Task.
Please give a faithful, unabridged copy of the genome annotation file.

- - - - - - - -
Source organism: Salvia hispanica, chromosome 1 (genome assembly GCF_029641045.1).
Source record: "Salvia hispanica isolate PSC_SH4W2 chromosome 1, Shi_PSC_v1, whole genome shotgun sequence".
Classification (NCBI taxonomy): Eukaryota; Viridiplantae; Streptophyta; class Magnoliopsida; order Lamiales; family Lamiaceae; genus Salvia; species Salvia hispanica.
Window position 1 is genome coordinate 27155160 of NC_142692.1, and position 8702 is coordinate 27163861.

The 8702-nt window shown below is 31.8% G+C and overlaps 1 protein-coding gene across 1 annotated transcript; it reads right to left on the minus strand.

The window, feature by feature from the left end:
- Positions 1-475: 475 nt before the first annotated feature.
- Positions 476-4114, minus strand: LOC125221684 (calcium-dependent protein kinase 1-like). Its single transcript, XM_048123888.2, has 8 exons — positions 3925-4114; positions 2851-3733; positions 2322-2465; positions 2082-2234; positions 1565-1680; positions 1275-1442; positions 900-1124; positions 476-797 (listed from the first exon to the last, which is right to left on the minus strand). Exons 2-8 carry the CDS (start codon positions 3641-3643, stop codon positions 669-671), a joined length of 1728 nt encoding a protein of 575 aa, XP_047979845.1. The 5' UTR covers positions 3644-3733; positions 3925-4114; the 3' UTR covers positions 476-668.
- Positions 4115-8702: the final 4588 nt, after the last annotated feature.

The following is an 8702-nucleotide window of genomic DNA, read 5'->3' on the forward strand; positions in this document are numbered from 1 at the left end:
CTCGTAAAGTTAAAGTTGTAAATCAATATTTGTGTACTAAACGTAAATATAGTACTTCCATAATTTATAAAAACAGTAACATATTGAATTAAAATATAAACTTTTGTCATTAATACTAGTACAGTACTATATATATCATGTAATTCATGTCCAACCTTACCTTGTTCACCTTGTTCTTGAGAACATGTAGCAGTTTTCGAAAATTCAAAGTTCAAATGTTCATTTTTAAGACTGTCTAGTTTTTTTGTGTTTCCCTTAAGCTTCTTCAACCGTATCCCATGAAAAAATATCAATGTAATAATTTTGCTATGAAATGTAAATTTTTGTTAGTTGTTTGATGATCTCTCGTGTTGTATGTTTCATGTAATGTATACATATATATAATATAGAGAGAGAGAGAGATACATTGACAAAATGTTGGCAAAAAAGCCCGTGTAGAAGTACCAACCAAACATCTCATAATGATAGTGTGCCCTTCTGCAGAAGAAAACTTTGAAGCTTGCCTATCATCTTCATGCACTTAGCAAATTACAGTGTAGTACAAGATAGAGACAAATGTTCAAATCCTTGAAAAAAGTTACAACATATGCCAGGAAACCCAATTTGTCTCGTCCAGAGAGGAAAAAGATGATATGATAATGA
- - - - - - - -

Source organism: Salvia hispanica, chromosome 1 (genome assembly GCF_029641045.1).
Source record: "Salvia hispanica isolate PSC_SH4W2 chromosome 1, Shi_PSC_v1, whole genome shotgun sequence".
Classification (NCBI taxonomy): Eukaryota; Viridiplantae; Streptophyta; class Magnoliopsida; order Lamiales; family Lamiaceae; genus Salvia; species Salvia hispanica.
Window position 1 is genome coordinate 27155160 of NC_142692.1, and position 8702 is coordinate 27163861.

The 8702-nt window shown below is 31.8% G+C and overlaps 1 protein-coding gene across 1 annotated transcript; it reads right to left on the minus strand.

The window, feature by feature from the left end:
- Positions 1-475: 475 nt before the first annotated feature.
- Positions 476-4114, minus strand: LOC125221684 (calcium-dependent protein kinase 1-like). Its single transcript, XM_048123888.2, has 8 exons — positions 3925-4114; positions 2851-3733; positions 2322-2465; positions 2082-2234; positions 1565-1680; positions 1275-1442; positions 900-1124; positions 476-797 (listed from the first exon to the last, which is right to left on the minus strand). Exons 2-8 carry the CDS (start codon positions 3641-3643, stop codon positions 669-671), a joined length of 1728 nt encoding a protein of 575 aa, XP_047979845.1. The 5' UTR covers positions 3644-3733; positions 3925-4114; the 3' UTR covers positions 476-668.
- Positions 4115-8702: the final 4588 nt, after the last annotated feature.

The following is an 8702-nucleotide window of genomic DNA, read 5'->3' on the forward strand; positions in this document are numbered from 1 at the left end:
CTCGTAAAGTTAAAGTTGTAAATCAATATTTGTGTACTAAACGTAAATATAGTACTTCCATAATTTATAAAAACAGTAACATATTGAATTAAAATATAAACTTTTGTCATTAATACTAGTACAGTACTATATATATCATGTAATTCATGTCCAACCTTACCTTGTTCACCTTGTTCTTGAGAACATGTAGCAGTTTTCGAAAATTCAAAGTTCAAATGTTCATTTTTAAGACTGTCTAGTTTTTTTGTGTTTCCCTTAAGCTTCTTCAACCGTATCCCATGAAAAAATATCAATGTAATAATTTTGCTATGAAATGTAAATTTTTGTTAGTTGTTTGATGATCTCTCGTGTTGTATGTTTCATGTAATGTATACATATATATAATATAGAGAGAGAGAGAGATACATTGACAAAATGTTGGCAAAAAAGCCCGTGTAGAAGTACCAACCAAACATCTCATAATGATAGTGTGCCCTTCTGCAGAAGAAAACTTTGAAGCTTGCCTATCATCTTCATGCACTTAGCAAATTACAGTGTAGTACAAGATAGAGACAAATGTTCAAATCCTTGAAAAAAGTTACAACATATGCCAGGAAACCCAATTTGTCTCGTCCAGAGAGGAAAAAGATGATATGATAATGA